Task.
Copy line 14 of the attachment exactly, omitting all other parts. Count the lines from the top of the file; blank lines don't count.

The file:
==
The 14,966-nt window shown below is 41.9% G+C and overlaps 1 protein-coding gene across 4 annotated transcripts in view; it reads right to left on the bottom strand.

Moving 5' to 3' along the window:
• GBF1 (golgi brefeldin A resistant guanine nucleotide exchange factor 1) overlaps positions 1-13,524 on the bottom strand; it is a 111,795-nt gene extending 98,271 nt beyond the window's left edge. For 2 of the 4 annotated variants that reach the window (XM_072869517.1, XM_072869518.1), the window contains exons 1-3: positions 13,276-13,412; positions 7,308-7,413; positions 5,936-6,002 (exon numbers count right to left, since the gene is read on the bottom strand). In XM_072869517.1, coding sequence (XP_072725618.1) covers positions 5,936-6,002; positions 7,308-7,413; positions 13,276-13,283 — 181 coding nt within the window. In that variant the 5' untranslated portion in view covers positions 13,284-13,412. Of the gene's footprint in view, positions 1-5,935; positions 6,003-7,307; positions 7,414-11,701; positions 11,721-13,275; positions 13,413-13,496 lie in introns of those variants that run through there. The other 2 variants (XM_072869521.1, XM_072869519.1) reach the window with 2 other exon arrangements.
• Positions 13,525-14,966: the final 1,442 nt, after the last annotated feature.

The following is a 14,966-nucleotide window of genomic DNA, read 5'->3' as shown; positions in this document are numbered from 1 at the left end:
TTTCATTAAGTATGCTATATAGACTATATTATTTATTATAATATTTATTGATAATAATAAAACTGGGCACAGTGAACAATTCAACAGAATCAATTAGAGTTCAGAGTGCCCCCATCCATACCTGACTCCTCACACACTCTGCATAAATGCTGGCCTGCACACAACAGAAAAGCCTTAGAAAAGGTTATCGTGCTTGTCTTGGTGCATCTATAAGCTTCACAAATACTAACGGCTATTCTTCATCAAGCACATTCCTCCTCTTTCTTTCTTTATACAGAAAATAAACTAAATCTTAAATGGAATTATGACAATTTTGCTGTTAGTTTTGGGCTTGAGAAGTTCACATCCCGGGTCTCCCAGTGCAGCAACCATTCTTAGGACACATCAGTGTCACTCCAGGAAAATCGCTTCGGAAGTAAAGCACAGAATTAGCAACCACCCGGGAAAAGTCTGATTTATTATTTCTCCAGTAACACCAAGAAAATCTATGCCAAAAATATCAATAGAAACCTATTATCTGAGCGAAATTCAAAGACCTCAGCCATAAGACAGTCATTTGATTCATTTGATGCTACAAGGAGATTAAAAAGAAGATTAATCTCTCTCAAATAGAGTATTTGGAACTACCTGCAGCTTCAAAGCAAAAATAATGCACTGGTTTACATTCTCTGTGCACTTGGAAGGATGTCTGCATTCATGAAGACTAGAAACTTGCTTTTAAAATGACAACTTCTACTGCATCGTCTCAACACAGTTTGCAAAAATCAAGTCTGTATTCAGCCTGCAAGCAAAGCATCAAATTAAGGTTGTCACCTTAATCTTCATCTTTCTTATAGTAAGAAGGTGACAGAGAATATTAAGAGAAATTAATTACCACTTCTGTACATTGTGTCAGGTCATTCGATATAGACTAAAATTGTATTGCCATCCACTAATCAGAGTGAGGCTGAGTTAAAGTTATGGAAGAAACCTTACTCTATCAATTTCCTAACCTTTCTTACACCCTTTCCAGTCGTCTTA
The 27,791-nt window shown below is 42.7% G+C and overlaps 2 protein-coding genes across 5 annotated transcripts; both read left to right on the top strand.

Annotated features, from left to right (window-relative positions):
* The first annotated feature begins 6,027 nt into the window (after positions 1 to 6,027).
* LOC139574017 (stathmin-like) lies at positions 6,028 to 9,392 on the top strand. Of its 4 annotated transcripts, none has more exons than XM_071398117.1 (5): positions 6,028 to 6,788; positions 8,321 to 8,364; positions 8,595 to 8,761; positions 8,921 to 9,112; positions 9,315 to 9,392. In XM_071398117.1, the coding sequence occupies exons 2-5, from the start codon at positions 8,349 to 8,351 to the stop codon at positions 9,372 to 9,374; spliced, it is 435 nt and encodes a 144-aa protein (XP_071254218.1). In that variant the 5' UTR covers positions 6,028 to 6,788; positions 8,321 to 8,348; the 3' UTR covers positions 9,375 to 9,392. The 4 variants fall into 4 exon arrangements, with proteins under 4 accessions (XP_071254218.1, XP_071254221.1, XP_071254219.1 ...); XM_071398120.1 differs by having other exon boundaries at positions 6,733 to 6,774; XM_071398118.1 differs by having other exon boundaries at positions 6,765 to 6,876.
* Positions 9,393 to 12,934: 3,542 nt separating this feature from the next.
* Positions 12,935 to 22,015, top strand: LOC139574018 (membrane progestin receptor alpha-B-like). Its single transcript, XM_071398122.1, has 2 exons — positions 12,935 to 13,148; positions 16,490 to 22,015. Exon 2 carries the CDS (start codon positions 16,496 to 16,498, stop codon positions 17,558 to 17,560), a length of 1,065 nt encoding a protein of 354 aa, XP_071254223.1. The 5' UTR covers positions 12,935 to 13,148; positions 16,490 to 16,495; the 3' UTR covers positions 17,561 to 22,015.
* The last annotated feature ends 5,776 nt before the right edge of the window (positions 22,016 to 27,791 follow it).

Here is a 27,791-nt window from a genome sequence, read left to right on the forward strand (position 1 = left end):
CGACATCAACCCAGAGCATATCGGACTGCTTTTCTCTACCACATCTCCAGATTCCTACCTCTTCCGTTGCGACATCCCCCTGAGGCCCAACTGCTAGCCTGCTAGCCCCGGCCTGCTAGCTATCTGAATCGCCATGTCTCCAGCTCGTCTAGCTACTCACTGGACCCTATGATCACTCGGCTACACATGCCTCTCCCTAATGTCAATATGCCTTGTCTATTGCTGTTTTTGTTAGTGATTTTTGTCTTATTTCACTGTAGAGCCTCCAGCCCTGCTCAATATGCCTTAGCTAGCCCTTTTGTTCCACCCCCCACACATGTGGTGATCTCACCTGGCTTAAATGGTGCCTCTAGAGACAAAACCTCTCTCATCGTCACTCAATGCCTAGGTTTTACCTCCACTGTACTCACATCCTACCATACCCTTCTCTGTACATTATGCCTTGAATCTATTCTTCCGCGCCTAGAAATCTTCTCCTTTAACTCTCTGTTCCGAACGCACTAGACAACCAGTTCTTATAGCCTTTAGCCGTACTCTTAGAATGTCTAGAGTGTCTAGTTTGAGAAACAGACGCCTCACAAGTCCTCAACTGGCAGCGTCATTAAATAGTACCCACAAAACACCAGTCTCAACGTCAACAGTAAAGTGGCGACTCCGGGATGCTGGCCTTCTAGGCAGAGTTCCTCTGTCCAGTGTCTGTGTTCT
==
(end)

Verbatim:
Here is a 27,791-nt window from a genome sequence, read left to right on the forward strand (position 1 = left end):